Hey, You're Human

Everyone makes mistakes. Here’s how to learn from them.

‘A Blizzard Botched My Order’

The Problem:

Snow. Lots of it. So much of it that a state of emergency was declared. The blizzard obviously wasn’t Phil Duym’s fault, but it certainly put his head on the chopping block. The heavy accumulation had trapped a train carrying a huge quantity of branded bags on tracks in Nebraska for more than a week. Simply put, there was no way the bags were going to get to the trade show locations around the U.S. on time for Duym’s Fortune 100 client. To this situation many reps can relate: Duym had done everything right to arrange for the bags to arrive on time and impeccably embellished, but nonetheless found himself in the predicament of potentially losing a client over a botched order. “Whether it’s the weather or all the middle men in our industry who touch an order, there’s a lot of potential for things to go wrong,” says Duym, PromoShop’s (asi/300446) executive vice president of sales for Detroit/Canada. “This time they did.”

The Solution:

Duym could have bemoaned his fate – thrown his hands up and called the client to explain the order was lost and hope the buyer would understand it wasn’t his fault. Instead, he did the opposite. He dug in and bucked up. Rather than cower, he strategized. The proactive approach led him on a hunt for partners that could produce comparable bags quickly and ship them posthaste for the trade shows. He connected with the resources he needed, and he paid to have the bags produced. The client, almost miraculously, received the bags on time. “I just told them, ‘We’ll get you your bags,’ and we delivered,” says Duym. “We lost quite a bit of money on the order, but I could sleep knowing we did everything we could have done to please the client given the situation.”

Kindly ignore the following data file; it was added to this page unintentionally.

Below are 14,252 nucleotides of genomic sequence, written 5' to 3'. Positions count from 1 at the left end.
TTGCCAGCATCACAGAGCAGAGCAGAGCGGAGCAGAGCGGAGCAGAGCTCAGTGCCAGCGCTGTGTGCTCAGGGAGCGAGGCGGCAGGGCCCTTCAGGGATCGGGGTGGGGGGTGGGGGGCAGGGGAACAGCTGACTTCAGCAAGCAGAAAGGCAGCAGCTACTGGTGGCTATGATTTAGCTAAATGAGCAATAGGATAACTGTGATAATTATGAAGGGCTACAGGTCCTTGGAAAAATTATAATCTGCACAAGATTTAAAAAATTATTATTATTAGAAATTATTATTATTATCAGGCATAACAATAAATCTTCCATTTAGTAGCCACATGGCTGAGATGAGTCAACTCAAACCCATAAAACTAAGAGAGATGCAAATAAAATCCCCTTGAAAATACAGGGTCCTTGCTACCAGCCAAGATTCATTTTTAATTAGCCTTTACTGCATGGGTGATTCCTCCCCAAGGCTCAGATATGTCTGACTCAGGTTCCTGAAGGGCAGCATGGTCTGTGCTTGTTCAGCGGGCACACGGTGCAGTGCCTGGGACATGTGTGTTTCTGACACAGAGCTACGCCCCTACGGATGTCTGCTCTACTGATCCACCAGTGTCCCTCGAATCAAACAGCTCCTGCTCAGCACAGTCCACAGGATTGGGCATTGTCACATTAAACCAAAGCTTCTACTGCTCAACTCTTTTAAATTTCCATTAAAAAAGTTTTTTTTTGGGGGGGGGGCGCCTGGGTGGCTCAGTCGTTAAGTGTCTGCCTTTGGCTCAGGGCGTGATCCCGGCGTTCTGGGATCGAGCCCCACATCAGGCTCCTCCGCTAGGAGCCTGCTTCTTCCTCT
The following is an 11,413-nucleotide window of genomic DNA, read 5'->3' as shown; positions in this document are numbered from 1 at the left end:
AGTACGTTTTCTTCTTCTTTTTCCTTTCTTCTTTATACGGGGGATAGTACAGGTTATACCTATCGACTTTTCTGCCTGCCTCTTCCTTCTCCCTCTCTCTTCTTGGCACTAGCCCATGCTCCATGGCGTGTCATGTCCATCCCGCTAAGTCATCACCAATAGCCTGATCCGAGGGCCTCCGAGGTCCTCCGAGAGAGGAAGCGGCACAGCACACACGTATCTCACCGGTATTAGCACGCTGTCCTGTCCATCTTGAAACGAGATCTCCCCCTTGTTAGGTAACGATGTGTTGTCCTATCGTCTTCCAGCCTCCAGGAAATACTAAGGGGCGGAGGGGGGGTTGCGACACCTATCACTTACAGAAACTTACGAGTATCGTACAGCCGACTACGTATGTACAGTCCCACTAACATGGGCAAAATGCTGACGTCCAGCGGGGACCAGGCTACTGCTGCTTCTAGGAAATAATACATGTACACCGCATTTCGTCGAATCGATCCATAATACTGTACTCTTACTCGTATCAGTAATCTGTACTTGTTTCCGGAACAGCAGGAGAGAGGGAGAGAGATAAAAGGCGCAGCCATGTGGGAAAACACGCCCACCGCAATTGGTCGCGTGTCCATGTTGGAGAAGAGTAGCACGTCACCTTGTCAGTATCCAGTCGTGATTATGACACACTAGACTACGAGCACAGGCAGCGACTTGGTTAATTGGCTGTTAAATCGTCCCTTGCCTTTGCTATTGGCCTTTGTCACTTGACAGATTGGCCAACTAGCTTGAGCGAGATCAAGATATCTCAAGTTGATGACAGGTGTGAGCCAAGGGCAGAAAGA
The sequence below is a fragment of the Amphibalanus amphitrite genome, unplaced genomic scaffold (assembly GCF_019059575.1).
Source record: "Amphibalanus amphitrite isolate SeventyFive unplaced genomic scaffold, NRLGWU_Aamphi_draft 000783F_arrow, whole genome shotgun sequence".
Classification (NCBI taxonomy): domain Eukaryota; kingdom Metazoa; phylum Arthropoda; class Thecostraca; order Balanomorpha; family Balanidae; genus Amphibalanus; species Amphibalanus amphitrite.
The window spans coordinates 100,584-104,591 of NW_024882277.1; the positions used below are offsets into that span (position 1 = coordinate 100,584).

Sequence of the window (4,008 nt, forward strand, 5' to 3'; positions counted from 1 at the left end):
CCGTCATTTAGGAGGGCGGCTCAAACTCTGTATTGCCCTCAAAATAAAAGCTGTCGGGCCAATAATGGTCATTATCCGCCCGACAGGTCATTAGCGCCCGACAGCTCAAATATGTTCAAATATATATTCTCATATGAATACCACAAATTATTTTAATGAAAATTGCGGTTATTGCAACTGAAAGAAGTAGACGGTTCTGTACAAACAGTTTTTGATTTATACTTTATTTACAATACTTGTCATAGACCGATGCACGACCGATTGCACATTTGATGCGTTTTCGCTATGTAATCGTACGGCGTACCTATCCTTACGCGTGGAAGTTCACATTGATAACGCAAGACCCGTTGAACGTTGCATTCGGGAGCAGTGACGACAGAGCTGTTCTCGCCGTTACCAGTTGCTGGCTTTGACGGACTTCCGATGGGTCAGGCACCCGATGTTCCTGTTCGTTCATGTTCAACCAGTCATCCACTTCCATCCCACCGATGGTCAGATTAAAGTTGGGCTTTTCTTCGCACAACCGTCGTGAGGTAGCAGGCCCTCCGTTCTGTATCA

The Lesson:

Duym’s extra effort paid off. The client was massively impressed – a fact that set the stage for Duym to expand his sales with the company. “I got their next order, and the relationship is growing. They’re a multi-million dollar client,” says Duym. For him, the key lesson from the snow squall dilemma is that when things go wrong – whether they’re your fault or not – it’s essential to stay calm, keep a clear head and then try to find a solution. If you can weave magic in that situation, you stand a good chance of strengthening your relationship with the client, which in turn will build business over the long haul. “It’s a pivotal moment – those times when you can turn a bad situation good. You can win a client for life.”